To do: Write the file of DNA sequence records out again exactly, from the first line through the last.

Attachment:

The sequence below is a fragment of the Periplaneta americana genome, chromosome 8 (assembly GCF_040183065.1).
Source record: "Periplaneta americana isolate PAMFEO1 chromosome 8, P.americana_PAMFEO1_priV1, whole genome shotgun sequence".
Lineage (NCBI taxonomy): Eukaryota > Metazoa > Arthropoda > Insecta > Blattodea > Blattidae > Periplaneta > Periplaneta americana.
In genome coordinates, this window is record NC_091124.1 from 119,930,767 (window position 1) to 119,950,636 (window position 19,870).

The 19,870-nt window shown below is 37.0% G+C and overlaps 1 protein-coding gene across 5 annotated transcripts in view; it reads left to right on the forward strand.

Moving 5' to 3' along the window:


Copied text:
The sequence below is a fragment of the Periplaneta americana genome, chromosome 8 (assembly GCF_040183065.1).
Source record: "Periplaneta americana isolate PAMFEO1 chromosome 8, P.americana_PAMFEO1_priV1, whole genome shotgun sequence".
Lineage (NCBI taxonomy): Eukaryota > Metazoa > Arthropoda > Insecta > Blattodea > Blattidae > Periplaneta > Periplaneta americana.
In genome coordinates, this window is record NC_091124.1 from 119,930,767 (window position 1) to 119,950,636 (window position 19,870).

The 19,870-nt window shown below is 37.0% G+C and overlaps 1 protein-coding gene across 5 annotated transcripts in view; it reads left to right on the forward strand.

Moving 5' to 3' along the window: